Cryptocurrency is supposed to be much safer than fiat currency like dollars or pesos because blockchain tokens are harder to steal. But nothing is impossible for hackers. This week the Israeli blockchain startup CoinDash learned this lesson the hard way when hackers hijacked the company’s initial coin offering and stole $7 million worth of ether.

 

 

Hackers broke into the CoinDash website during the ICO and reportedly swapped the startup’s account address for an unaffiliated address, redirecting the funds. The startup immediately halted the fundraising campaign and promised all contributors would receive the ICO’s CDT tokens, both early contributors who gave a sum total of $6.4 million and duped participants who sent ether to the wrong address.

 

 

This scandal raises questions about security in the cryptocurrency space. Blockchain tokens may be immutable, but are they safe?

Read: Rumors About Anonymous Ethereum Millionaires Raise Questions About Blockchain Privacy

The blockchain community flooded Reddit with criticism of the CoinDash ICO, claiming people warned the company via Slack about security flaws before the ICO launched. There is still no hint as to who hacked the ICO or why. Some critics on social media are claiming the CoinDash hack was an inside job, although that would have been counterproductive in terms of overall profit. (CoinDash did not immediately reply to requests to comment. We will update the article if we hear back.)

Twitter, forums and other crypto hubs exploded with outraged chatter. Online discussions about members of the CoinDash team reeked of anti-Semitism, calling CEO Alon Muroch a “Jewish bastard” and a “scammer” related to Jewish bankers. Critics also harped on his involvement with a past failed ventures called GetGems. Muroch addressed the issue of racist criticism in a YouTube video earlier this month. He denied any involvement with GetGems fundraising or leadership team, which reportedly disbanded in 2016 after raising money.

Regardless, there are currently few protections for ICO investors because the business model is still so new. “It’s a wonderful, powerful tool [ICO], but it’s so easy to do like a ponzi scheme concealed as an ICO,” Marco Amadori, CEO of the Italian bitcoin company Inbitcoin.it and resident expert at the nonprofit Blockchainlab in Milan, told International Business Times. “Offering unregulated shares of your company just by publishing a white paper and a website.”

Read: Could Online Harassment Slow Blockchain’s Growth?

It’s worth noting that each ICO is unique and many deliberately avoid language and incentives comparable to traditional securities or shares. Even so, Amadori said this hack could have easily been avoided. The startup’s website was hacked, not the Ethereum-based account itself. He argued insecurity on a third party platform, in this case the website and not the blockchain, is a widespread issue as cryptocurrency becomes mainstream.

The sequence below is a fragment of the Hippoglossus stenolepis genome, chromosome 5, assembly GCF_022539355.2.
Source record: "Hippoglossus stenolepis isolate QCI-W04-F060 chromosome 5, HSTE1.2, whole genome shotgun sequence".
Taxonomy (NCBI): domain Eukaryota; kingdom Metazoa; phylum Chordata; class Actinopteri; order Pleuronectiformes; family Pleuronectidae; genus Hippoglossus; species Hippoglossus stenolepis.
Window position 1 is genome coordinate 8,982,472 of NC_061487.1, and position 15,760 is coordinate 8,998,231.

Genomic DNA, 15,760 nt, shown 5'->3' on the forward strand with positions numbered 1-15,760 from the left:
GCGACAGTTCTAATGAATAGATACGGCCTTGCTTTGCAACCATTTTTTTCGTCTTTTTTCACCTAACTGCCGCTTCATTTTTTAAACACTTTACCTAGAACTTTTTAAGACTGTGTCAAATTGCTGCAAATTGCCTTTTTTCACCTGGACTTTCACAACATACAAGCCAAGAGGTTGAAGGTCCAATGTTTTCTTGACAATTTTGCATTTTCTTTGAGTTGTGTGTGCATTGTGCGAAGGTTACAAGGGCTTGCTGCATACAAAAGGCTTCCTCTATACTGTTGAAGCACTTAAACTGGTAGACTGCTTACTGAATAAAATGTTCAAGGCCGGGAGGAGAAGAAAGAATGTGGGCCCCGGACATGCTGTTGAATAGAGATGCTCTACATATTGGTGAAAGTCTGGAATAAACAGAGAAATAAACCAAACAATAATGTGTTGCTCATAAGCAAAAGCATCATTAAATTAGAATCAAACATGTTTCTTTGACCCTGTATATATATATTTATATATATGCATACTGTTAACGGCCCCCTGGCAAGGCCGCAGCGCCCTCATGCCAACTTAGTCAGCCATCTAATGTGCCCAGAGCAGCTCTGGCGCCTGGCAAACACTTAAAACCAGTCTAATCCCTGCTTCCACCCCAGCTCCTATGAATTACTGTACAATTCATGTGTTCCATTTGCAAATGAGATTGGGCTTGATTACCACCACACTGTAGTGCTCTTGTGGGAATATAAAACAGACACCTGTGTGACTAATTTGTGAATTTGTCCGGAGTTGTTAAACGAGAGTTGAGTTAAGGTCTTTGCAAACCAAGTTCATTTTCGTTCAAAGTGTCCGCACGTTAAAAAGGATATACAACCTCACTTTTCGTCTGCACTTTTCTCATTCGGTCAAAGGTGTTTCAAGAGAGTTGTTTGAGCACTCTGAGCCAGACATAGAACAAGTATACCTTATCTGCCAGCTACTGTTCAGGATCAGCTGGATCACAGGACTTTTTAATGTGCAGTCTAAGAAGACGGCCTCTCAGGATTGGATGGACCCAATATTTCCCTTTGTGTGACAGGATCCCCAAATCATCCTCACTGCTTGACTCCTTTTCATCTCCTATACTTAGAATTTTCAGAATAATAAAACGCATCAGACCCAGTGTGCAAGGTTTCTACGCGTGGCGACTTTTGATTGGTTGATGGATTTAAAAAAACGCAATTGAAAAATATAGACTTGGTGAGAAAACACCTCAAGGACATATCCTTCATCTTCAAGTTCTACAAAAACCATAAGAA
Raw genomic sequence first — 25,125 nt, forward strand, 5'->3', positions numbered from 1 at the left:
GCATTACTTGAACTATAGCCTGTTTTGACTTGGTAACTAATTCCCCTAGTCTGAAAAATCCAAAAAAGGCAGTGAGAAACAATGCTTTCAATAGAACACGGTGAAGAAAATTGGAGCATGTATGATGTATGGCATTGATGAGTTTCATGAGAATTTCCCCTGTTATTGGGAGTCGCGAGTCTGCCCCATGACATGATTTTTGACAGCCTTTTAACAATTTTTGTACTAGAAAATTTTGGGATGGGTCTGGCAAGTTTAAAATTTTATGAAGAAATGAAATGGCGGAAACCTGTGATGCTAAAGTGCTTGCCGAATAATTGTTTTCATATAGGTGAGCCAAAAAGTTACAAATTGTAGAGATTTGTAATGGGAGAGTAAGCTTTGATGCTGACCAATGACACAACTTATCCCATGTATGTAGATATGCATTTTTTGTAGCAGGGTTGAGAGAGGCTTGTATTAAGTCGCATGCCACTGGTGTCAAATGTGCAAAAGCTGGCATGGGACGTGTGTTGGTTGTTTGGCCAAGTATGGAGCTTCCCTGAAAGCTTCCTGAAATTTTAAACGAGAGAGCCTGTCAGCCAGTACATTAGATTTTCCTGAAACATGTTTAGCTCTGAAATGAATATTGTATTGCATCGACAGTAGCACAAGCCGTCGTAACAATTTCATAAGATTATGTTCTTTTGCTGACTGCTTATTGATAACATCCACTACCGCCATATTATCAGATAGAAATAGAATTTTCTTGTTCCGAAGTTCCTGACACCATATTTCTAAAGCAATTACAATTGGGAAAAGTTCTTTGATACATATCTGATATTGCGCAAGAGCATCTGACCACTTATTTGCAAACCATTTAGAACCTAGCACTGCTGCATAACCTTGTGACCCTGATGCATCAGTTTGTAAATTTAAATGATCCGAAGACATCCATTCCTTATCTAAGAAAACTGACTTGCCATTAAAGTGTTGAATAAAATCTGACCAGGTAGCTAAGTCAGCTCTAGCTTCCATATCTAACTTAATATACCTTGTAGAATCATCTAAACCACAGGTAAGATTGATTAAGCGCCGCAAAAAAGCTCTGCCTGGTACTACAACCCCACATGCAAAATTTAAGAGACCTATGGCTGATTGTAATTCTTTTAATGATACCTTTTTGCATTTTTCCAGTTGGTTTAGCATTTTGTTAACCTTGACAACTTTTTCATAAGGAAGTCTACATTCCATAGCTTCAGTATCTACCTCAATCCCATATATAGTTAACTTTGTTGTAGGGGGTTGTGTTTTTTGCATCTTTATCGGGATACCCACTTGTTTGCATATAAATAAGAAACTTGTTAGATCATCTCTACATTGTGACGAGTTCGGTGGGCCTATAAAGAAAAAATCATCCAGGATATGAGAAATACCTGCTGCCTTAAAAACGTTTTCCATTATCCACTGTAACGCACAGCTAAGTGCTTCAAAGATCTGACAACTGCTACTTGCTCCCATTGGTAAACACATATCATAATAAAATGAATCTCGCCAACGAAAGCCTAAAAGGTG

“Bitcoin was created and invented just for this reason,” Amadori said. “If you hand your money to a third party, you get some convenience but you lose power over the ownership of your money. You also give them the power to disappear with your money.” Third party sites like cryptocurrency exchanges have been hacked before, like the $460 million heist involving Mt.Gox in 2014. In both cases, Amadori said the security breach reflected inexperience.

“It’s a cultural problem. You need to learn how to handle security,” Amadori said. “It’s a bit like the wild west, with all the opportunities and all the cost. There is no protection.” Crypto Lotus hedge fund co-founder Joshua Goldbard was not impressed with the CoinDash ICO preparation either. “If you’re doing an ICO, you should probably hire a security consultant,” Goldbard said. “I don’t feel good about what is happening in the [ICO] market right now. You wouldn’t do a massive sale of a company without hiring a broker or someone like that.”

Blockchain transactions, using bitcoin and Ethereum, usually leverage transparency as a security feature. People are less likely to steal if everyone can watch exactly where the stolen tokens go, then theoretically track them to any cash out in fiat currency.

But hackers have already found ways to work around that issue. For example, the hackers involved with the recent Petya/NotPetya ransomware attack used a bitcoin tumbler to basically launder the money through high-volume addresses, mixing stolen bitcoins in with so many legitimate transactions that the stolen funds became nearly impossible to track. Not completely impossible, but it would take a lot of time and resources.

“If you piss off a nation-state, and they have $100 million to go find out where your money came from, they’re probably going to go find it,” Goldbard said. “It’s just really a function of time and the difficulty of that data science problem.” In the future, Goldbard suggested blockchain startups publish the ICO address on multiple platforms, including news outlets. Even if hackers tamper with one site, they won’t be able to mess with all of them. It’s up to buyers to research the companies they invest in.

Amadori doesn’t think it would be feasible, or ethical, to change blockchain protocols to make anonymous token users easier to find. “Criminals are using also streets, phones and probably also water bottles to drink from. We didn't crippled those tools to harm them because it will harm us more, since the criminals are luckily a small minority,” he said. “It is really important to have censorship-resistant transactions.”